The reason, as I said in the letter sent recently, for the issuance of this Passport was humane, as I had been seriously ill most of the time since Jig’s birth and had been operated on twice within a few weeks at the Presbyterian Mission Hospital in the interior of Pernambuco, where the operator was Dr Butler, a Mayo-trained surgeon who was associated with Clare Sifton’s Father, Mr Ginsburg, as I recall it—anyhow a Jewish name that is of that type, as Claire Sifton is the daughter of a converted Jew and a gentile mother.

Please also try to find some means of reading the precis of happenings since 1939 which has been sent to Margaret De Silver, who has generously tried to bestir someone to attempting the financing of our return to the States and the end of this impossible, ambiguous living in limbo, which has resulted from our penuriousness here, and which CANNOT be any further endured.

When you have read the precis please return it to Margaret who will not offer it for general circulate [sic], but will allow it to be read by a few friends who may be helpful in deciding what is to be done to counteract on our behalf an effect of the libel which has continued during eight damn bloody years.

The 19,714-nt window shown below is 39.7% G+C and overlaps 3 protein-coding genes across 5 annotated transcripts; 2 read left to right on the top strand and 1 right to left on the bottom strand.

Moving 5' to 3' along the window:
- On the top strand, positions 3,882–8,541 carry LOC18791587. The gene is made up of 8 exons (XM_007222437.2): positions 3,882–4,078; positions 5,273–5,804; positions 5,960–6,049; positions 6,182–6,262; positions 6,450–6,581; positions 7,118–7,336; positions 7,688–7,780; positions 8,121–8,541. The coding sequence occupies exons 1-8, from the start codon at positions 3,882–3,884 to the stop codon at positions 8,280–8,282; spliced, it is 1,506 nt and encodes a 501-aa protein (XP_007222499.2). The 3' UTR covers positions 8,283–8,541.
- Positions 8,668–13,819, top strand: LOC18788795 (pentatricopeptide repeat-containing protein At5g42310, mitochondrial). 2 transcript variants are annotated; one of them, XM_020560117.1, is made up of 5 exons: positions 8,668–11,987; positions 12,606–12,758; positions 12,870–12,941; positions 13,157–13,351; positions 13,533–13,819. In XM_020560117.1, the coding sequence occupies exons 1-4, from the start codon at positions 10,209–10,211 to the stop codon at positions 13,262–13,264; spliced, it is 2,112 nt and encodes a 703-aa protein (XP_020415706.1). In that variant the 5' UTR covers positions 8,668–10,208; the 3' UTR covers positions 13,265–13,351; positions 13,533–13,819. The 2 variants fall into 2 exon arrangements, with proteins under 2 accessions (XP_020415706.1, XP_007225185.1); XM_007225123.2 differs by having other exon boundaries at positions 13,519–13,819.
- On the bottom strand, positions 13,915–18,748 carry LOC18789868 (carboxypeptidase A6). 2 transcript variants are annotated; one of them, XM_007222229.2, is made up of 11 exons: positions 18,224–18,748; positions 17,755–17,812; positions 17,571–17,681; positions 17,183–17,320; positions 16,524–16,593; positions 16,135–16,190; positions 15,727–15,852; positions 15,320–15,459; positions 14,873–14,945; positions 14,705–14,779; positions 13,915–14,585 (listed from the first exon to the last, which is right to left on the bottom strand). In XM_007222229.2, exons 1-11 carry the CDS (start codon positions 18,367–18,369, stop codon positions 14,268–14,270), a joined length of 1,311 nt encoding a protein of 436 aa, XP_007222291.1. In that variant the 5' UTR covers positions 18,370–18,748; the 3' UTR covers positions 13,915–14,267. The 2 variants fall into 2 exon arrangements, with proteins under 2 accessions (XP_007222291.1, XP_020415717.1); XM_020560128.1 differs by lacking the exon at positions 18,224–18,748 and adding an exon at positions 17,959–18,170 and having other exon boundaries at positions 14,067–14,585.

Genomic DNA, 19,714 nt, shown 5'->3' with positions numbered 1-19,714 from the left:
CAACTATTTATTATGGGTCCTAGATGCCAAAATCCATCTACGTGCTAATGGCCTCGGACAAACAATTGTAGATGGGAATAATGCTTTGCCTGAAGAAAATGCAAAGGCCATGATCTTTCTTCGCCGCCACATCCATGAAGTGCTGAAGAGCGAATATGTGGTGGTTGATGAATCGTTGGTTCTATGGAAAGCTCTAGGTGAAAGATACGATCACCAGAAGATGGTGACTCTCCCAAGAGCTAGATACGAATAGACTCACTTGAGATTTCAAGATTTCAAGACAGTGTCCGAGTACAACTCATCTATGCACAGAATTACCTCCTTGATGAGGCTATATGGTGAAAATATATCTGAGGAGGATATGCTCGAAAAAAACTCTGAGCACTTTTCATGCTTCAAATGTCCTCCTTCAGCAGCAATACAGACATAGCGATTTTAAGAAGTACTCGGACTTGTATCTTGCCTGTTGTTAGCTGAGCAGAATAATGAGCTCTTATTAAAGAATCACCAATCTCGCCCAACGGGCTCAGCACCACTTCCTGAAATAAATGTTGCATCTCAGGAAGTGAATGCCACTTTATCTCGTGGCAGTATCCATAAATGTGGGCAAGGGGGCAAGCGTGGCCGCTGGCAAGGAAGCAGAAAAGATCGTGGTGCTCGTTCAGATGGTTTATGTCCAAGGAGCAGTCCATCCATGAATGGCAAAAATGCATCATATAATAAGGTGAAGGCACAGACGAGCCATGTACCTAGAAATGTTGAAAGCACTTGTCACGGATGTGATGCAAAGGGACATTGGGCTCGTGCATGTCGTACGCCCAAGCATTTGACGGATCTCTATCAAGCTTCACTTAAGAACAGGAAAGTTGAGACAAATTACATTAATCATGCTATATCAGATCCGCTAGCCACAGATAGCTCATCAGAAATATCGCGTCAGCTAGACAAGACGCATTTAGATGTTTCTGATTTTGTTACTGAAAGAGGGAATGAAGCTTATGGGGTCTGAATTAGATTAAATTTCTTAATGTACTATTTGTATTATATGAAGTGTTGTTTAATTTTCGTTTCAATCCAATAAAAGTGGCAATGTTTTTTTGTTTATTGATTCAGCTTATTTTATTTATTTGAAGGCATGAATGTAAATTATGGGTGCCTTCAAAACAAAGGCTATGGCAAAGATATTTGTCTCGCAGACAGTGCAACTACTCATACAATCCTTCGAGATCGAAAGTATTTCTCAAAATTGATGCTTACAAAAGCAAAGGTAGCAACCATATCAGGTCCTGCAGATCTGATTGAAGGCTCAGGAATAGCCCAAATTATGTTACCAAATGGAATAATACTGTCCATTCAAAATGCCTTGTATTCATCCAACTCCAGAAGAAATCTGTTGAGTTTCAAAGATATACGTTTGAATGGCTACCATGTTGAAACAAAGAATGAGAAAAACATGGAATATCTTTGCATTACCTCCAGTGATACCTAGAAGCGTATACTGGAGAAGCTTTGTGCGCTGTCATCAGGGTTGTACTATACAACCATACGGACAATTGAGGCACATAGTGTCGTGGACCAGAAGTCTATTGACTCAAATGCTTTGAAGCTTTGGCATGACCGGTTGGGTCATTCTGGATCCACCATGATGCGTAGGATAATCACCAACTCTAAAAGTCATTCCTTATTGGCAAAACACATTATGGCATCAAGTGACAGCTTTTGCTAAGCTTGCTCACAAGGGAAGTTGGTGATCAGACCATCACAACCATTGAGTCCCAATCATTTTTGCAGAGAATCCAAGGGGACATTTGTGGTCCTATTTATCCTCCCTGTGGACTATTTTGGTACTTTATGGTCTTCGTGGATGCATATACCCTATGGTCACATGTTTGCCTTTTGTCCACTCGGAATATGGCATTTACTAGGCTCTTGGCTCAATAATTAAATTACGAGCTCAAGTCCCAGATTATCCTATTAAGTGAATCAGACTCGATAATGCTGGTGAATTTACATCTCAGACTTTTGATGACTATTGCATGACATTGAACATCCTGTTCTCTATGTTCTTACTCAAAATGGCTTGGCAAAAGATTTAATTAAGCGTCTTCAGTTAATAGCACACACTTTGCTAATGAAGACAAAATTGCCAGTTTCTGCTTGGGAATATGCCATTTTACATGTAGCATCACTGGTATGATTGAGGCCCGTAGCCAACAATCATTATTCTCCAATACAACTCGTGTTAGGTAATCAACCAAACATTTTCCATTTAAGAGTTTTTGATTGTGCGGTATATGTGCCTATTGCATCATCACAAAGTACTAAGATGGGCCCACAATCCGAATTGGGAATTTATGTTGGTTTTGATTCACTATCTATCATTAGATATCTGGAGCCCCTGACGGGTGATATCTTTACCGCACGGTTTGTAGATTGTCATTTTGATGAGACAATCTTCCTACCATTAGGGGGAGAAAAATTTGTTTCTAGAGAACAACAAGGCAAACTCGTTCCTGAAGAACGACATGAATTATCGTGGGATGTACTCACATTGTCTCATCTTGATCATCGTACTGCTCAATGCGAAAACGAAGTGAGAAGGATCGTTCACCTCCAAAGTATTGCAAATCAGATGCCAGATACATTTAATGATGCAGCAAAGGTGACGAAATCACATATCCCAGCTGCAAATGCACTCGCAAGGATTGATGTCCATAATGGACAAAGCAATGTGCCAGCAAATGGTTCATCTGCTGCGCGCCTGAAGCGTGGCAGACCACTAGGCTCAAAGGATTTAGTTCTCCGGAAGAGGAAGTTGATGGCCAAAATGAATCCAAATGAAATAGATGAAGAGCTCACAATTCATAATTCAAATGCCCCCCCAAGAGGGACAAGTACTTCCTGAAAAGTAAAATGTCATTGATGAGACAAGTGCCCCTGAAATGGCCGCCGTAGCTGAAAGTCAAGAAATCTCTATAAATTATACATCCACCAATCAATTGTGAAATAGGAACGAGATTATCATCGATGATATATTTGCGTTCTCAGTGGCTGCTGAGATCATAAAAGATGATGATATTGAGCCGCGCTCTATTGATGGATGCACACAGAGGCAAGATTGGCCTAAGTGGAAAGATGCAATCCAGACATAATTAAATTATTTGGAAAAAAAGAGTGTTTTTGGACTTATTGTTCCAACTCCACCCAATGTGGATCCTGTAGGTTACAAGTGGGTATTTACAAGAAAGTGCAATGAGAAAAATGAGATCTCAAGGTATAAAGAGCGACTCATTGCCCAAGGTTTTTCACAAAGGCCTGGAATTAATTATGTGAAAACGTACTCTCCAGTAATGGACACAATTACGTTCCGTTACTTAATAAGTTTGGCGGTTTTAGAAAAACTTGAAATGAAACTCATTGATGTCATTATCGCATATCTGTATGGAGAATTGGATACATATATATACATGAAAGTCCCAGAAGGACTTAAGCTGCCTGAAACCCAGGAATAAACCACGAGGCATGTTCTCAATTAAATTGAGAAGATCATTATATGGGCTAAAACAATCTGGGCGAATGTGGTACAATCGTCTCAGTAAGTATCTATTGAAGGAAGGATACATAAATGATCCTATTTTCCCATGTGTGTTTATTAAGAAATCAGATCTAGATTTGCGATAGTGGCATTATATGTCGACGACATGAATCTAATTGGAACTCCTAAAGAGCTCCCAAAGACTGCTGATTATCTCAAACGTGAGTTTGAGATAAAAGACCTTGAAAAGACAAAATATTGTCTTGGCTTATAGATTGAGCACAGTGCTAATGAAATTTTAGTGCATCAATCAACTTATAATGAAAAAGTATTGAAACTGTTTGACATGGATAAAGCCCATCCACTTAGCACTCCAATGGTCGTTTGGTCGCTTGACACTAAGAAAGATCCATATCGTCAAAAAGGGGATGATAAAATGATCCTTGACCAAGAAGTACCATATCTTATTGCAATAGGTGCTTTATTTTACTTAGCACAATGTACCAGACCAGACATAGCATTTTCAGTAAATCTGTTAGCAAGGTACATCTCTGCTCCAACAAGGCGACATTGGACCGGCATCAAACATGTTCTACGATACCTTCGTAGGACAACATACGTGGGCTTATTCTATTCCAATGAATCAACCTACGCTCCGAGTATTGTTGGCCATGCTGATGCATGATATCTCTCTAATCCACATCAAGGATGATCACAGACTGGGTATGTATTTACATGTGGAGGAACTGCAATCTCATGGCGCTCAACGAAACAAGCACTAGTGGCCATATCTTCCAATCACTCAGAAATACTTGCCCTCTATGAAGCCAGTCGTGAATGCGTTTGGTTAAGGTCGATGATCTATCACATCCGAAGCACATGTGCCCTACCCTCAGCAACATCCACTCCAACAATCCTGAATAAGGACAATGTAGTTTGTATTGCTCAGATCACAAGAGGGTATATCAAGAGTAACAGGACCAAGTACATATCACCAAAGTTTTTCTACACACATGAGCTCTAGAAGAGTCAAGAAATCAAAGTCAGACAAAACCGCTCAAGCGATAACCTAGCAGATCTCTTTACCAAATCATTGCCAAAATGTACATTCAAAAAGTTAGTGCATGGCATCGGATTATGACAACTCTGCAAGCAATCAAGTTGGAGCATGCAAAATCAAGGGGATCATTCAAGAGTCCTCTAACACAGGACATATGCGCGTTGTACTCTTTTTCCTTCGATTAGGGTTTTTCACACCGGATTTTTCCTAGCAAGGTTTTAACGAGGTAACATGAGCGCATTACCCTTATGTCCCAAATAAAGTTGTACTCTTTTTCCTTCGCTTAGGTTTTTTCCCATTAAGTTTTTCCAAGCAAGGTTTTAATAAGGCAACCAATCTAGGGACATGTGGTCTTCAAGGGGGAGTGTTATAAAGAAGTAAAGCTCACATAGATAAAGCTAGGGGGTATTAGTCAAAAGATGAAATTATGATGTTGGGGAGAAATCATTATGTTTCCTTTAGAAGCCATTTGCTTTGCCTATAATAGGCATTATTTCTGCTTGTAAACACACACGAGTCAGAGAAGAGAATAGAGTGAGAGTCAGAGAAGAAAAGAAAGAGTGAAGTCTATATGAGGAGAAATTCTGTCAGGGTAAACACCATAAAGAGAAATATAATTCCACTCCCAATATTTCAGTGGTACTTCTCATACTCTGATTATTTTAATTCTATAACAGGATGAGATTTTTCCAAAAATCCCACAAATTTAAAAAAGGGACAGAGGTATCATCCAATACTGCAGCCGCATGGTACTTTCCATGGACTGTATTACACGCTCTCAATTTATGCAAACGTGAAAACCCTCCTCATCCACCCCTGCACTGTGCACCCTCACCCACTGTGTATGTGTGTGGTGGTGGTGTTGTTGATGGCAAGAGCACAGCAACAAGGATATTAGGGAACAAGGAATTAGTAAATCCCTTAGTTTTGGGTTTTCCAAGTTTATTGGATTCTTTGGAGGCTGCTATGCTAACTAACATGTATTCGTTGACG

I think the time has come to call a halt on desecrating art.  Jig’s Dad is certainly not the man who would inscribe “antic hay” on a tomb, and still more impossible would it have been to him to despoil the lives of the living he loves as he does all his children.  He could NOT have written the cheap passages in that book, and he could NOT have knowingly allowed them because of the degrading inferences that might be drawn and harm us all.  Please speak out  Mother

This is a recurring theme. Evelyn was convinced that the manuscript of Cyril’s autobiography had been tampered with at the publishers’.

Escapade also described the time in Cercadinho: her description was much different to Cyril’s.

* * * * *


To Creighton and Paula Scott

December 9, 1951

Darlings—

Margaret De Silver writes me she has sent you the precis I compiled as my own reference for use whenever I write my own realistic and completely authentic account of the life of an author.  I hope soon to have JIG’S OWN ACKNOWLEDGEMENT that both of you have received it.  As soon as Jig can write to my letters respecting important matters and run no risk of any interference or “economic” discouragement—due sometimes probably to communicating with a mother in England—ONE of our anxieties will considerably diminish.